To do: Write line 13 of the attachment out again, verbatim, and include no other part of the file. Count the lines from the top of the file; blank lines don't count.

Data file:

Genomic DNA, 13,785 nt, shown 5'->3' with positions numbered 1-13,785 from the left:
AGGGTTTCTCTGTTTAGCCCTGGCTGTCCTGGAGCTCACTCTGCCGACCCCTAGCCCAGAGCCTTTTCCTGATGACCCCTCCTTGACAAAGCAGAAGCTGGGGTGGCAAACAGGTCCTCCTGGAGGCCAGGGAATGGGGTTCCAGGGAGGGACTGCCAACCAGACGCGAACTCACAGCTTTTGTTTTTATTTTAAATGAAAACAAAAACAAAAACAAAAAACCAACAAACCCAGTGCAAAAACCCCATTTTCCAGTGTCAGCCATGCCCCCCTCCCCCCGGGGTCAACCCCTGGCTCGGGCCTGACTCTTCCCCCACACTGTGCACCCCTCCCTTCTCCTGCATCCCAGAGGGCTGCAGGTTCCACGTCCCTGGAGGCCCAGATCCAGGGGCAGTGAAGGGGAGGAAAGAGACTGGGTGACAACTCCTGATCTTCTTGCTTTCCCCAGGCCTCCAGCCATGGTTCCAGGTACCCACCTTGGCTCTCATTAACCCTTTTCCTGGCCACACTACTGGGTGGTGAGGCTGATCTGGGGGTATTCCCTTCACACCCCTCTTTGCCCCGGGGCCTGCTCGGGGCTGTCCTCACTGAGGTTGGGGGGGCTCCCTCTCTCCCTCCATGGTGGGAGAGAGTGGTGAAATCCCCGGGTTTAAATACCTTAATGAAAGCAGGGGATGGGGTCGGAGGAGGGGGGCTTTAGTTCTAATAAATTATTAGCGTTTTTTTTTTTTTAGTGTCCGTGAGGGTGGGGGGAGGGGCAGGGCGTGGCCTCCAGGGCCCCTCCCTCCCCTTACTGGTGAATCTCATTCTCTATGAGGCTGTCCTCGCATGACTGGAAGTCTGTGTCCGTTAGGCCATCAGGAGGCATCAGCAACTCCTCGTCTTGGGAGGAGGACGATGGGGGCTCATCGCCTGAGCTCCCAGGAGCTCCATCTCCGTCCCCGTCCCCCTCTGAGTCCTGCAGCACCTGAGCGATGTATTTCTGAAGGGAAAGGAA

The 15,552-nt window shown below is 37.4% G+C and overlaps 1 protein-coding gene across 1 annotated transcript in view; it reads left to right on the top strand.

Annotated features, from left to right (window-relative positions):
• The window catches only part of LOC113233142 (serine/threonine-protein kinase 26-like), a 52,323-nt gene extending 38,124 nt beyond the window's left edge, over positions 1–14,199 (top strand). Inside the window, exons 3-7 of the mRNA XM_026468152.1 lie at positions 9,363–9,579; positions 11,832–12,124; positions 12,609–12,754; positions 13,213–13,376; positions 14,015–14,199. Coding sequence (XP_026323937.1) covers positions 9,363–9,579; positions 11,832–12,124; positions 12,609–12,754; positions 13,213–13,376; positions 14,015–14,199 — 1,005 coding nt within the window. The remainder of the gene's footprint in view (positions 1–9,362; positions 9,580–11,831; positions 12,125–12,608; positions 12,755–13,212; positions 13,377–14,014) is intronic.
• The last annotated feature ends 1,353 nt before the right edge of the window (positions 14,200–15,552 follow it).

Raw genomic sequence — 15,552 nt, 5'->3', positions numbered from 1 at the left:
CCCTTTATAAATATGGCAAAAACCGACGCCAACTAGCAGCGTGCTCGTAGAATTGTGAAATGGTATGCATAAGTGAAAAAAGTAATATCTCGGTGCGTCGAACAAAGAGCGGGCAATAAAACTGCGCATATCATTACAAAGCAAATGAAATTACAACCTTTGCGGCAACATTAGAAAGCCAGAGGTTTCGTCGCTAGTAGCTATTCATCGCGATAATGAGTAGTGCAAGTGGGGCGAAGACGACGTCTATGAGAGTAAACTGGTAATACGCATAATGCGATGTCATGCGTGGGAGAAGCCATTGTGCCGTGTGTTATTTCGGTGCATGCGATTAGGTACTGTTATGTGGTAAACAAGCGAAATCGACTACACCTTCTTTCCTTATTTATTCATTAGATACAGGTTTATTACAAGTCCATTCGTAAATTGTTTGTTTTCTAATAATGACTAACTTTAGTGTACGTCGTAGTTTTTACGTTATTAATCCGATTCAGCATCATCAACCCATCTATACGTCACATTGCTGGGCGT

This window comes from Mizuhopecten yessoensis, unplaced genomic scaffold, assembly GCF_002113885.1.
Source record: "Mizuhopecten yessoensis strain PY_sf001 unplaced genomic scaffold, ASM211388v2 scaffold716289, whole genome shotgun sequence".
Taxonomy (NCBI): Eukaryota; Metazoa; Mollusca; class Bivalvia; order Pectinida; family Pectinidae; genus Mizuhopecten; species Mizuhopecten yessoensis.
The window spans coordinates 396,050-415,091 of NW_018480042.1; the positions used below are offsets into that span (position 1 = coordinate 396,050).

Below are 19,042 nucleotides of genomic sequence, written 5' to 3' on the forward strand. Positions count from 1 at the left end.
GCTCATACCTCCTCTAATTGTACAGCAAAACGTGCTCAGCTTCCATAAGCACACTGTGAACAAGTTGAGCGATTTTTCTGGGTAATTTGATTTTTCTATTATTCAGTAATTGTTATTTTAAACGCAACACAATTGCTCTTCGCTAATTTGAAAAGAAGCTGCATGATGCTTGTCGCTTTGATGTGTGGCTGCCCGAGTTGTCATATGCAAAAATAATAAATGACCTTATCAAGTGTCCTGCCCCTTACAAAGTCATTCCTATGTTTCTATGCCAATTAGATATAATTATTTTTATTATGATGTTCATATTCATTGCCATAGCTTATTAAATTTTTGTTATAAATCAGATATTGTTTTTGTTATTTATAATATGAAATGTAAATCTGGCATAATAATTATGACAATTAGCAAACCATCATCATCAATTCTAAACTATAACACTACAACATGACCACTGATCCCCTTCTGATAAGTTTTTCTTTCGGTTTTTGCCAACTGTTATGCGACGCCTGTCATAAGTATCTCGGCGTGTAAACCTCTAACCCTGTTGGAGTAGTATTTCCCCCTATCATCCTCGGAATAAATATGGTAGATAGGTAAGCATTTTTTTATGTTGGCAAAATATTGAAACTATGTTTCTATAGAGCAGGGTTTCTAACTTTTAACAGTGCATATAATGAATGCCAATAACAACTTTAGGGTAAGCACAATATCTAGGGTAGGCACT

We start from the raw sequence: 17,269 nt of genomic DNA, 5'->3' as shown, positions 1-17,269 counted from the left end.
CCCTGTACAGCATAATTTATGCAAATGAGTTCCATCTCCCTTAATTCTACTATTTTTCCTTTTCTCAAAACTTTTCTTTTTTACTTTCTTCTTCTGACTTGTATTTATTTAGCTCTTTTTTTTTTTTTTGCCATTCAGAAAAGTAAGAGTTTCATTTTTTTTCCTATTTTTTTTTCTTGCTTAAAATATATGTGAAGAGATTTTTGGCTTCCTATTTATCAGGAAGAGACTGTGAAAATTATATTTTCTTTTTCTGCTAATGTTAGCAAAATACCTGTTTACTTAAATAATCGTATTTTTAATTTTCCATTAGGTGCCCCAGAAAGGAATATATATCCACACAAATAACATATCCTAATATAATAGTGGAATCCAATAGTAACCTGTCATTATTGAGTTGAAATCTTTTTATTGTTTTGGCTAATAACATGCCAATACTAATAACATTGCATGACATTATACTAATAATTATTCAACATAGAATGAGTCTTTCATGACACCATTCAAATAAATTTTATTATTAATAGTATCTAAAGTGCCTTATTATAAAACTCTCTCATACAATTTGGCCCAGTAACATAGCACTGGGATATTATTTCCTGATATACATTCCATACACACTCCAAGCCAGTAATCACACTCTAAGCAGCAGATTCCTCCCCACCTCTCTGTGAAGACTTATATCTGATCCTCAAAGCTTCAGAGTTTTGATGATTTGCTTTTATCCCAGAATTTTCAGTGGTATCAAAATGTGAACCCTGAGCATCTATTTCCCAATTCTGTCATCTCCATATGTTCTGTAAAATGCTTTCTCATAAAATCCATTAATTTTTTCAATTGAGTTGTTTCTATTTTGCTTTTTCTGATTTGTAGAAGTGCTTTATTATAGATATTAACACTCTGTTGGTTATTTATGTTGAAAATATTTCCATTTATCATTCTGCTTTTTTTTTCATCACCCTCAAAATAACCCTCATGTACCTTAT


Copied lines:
Below are 19,042 nucleotides of genomic sequence, written 5' to 3' on the forward strand. Positions count from 1 at the left end.